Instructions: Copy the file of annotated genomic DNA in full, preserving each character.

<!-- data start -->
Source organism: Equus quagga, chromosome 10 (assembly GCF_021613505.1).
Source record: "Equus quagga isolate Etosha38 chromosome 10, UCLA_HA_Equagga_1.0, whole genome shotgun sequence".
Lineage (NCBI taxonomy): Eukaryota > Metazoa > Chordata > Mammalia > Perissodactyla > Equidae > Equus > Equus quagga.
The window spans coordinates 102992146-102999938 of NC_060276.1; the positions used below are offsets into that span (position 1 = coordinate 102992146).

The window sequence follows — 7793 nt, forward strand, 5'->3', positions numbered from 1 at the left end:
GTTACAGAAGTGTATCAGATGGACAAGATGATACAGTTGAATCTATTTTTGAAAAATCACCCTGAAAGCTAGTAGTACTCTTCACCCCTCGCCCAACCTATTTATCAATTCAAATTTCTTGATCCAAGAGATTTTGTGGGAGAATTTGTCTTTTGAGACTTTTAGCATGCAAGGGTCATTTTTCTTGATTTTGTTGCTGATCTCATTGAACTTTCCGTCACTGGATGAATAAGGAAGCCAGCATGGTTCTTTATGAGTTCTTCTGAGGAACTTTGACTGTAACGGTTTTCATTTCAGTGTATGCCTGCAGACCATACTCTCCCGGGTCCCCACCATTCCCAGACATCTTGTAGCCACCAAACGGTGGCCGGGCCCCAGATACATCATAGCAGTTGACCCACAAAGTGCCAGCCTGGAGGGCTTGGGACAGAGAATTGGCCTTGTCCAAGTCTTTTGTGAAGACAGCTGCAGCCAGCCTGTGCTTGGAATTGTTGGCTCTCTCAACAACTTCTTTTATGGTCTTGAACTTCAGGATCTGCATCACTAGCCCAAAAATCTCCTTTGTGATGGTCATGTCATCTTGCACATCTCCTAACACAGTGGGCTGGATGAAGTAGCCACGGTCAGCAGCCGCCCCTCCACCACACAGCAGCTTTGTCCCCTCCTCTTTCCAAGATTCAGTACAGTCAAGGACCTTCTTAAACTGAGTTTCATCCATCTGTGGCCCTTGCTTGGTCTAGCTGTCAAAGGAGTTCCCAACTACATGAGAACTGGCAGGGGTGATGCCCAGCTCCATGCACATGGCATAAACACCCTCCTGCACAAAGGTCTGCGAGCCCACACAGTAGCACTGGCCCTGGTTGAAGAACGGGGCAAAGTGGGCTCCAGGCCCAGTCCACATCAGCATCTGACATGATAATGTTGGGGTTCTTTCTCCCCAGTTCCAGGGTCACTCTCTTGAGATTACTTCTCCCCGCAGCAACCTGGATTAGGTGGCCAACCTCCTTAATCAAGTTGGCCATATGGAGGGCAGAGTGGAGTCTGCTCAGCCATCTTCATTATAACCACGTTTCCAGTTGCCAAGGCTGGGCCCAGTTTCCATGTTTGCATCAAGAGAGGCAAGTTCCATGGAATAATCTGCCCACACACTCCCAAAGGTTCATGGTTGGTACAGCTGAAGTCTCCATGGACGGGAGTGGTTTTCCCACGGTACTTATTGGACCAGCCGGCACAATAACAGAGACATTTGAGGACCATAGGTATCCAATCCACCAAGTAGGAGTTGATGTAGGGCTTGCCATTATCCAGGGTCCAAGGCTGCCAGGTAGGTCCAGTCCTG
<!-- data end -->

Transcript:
Source organism: Equus quagga, chromosome 10 (assembly GCF_021613505.1).
Source record: "Equus quagga isolate Etosha38 chromosome 10, UCLA_HA_Equagga_1.0, whole genome shotgun sequence".
Lineage (NCBI taxonomy): Eukaryota > Metazoa > Chordata > Mammalia > Perissodactyla > Equidae > Equus > Equus quagga.
The window spans coordinates 102992146-102999938 of NC_060276.1; the positions used below are offsets into that span (position 1 = coordinate 102992146).

The window sequence follows — 7793 nt, forward strand, 5'->3', positions numbered from 1 at the left end:
GTTACAGAAGTGTATCAGATGGACAAGATGATACAGTTGAATCTATTTTTGAAAAATCACCCTGAAAGCTAGTAGTACTCTTCACCCCTCGCCCAACCTATTTATCAATTCAAATTTCTTGATCCAAGAGATTTTGTGGGAGAATTTGTCTTTTGAGACTTTTAGCATGCAAGGGTCATTTTTCTTGATTTTGTTGCTGATCTCATTGAACTTTCCGTCACTGGATGAATAAGGAAGCCAGCATGGTTCTTTATGAGTTCTTCTGAGGAACTTTGACTGTAACGGTTTTCATTTCAGTGTATGCCTGCAGACCATACTCTCCCGGGTCCCCACCATTCCCAGACATCTTGTAGCCACCAAACGGTGGCCGGGCCCCAGATACATCATAGCAGTTGACCCACAAAGTGCCAGCCTGGAGGGCTTGGGACAGAGAATTGGCCTTGTCCAAGTCTTTTGTGAAGACAGCTGCAGCCAGCCTGTGCTTGGAATTGTTGGCTCTCTCAACAACTTCTTTTATGGTCTTGAACTTCAGGATCTGCATCACTAGCCCAAAAATCTCCTTTGTGATGGTCATGTCATCTTGCACATCTCCTAACACAGTGGGCTGGATGAAGTAGCCACGGTCAGCAGCCGCCCCTCCACCACACAGCAGCTTTGTCCCCTCCTCTTTCCAAGATTCAGTACAGTCAAGGACCTTCTTAAACTGAGTTTCATCCATCTGTGGCCCTTGCTTGGTCTAGCTGTCAAAGGAGTTCCCAACTACATGAGAACTGGCAGGGGTGATGCCCAGCTCCATGCACATGGCATAAACACCCTCCTGCACAAAGGTCTGCGAGCCCACACAGTAGCACTGGCCCTGGTTGAAGAACGGGGCAAAGTGGGCTCCAGGCCCAGTCCACATCAGCATCTGACATGATAATGTTGGGGTTCTTTCTCCCCAGTTCCAGGGTCACTCTCTTGAGATTACTTCTCCCCGCAGCAACCTGGATTAGGTGGCCAACCTCCTTAATCAAGTTGGCCATATGGAGGGCAGAGTGGAGTCTGCTCAGCCATCTTCATTATAACCACGTTTCCAGTTGCCAAGGCTGGGCCCAGTTTCCATGTTTGCATCAAGAGAGGCAAGTTCCATGGAATAATCTGCCCACACACTCCCAAAGGTTCATGGTTGGTACAGCTGAAGTCTCCATGGACGGGAGTGGTTTTCCCACGGTACTTATTGGACCAGCCGGCACAATAACAGAGACATTTGAGGACCATAGGTATCCAATCCACCAAGTAGGAGTTGATGTAGGGCTTGCCATTATCCAGGGTCCAAGGCTGCCAGGTAGGTCCAGTCCTG